According to Henri Ellenberger, the archetype of the Self — what Jung considered the innate drive to wholeness — “is the eminently sociable part of the personality, whereas ego-domination is the source of disturbances in human relationships.”9 The collective psyche compensates the personal psyche and our incomplete understanding of ourselves and human nature. The complementary relationship that emerges is humbling yet ultimately joyous when we feel a numinous connection with all life or a god. Through individuation, we also find our way to an inner sense of belonging that commits us to a greater good. Jung wrote in The Red Book, “there were things in the images which concerned not only myself but many others also. It was then that I ceased to belong to myself alone, ceased to have a right to do so. From then on, my life belonged to the generality.”10
The inner sense of connection that emerges from the individuation process is more powerful than feelings of shame, alienation, and defilement that keep one stuck in the trauma of sexual abuse. Instead, found within is a sense of belonging, if not the courage to venture into the world with purpose and the feeling that you indeed do belong — all of you.
Activities to try: If you are comfortable working with the contents of your sleeping dreams (some aren’t because of nightmares), consider starting a dream journal. Get in the habit of writing down your dreams when you awaken, or make a quick sketch of aspects of them. Similarly, pay attention to your fantasies during the day. Write down any that seem important or interesting to you. Record your dreams and fantasies in the present tense. For example, “I walk into a sparkly glass castle and in the center is a round pool where four dolphins are swimming gleefully….” 😉 To deepen the process, also record any feelings associated with the dream or fantasy.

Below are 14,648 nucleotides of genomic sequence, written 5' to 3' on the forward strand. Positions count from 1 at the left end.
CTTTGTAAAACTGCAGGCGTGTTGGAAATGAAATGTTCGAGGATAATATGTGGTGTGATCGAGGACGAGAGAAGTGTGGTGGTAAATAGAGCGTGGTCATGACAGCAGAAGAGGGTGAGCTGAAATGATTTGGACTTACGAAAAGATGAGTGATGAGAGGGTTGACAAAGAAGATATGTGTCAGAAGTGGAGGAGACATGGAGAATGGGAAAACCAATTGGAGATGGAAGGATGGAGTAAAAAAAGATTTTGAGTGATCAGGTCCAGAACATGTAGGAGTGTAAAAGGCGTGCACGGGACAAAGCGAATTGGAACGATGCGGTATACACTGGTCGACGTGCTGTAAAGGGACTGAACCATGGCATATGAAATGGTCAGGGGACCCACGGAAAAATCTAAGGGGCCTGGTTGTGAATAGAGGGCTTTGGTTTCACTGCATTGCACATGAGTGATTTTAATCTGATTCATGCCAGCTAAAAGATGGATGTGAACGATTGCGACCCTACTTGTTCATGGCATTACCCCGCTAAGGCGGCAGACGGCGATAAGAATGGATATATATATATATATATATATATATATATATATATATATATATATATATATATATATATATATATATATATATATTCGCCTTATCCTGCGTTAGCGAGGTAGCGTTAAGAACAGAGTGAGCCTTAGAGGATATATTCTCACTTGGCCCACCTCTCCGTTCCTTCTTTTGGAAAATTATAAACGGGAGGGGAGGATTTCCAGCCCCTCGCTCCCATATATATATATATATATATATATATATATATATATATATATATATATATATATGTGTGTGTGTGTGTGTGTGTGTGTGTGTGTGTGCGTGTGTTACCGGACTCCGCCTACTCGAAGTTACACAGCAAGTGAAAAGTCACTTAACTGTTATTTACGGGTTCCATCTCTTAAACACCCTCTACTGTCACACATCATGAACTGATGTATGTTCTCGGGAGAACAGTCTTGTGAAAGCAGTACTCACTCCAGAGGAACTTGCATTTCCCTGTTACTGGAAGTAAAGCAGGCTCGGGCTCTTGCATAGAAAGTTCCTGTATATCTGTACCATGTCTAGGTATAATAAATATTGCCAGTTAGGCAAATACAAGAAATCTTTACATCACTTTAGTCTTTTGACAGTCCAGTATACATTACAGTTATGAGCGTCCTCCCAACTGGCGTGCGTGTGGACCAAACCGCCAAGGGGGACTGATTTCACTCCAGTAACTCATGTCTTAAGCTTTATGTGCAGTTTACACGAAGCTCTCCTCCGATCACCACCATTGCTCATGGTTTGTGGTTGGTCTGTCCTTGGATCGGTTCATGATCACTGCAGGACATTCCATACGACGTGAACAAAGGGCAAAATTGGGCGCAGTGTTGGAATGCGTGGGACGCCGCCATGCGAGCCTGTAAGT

1 Quoted in Kalsched, Donald. (2013). Trauma and the soul: A psycho-spiritual approach to human development and its interruption. New York: Routledge, 169-170.
2 Jung, CG. (1959). The archetypes and the collective unconscious. Princeton, NJ: Princeton University Press, 40.
3 Jung, C. G. (1999). Two essays on analytical psychology (R. F. C. Hull, Trans.). New York, NY: Routledge, 172.
4 For further discussion of the characteristics of the collective and personal psyche, see Haule, John R. (2010). Divine madness: Archetypes of romantic love. Fisher King Press.
5 Jung, 1999, 176.
6 Jung, Carl. (1989). Memories, dreams, reflections (R. Winston & C. Winston, Trans.). New York Vintage Books, 191.
7 Ibid, 194-196.
8 Jung, 1999, 171-172.
9 Ellenberger, Henri F. (1970). The discovery of the unconscious. New York: Basic Books, 731.
10 Jung, Carl G. (2009). The red book: Liber novus. New York: W. W. Norton & Co.
© 2018 Laura K Kerr, PhD. All rights reserved (applies to writing and photography).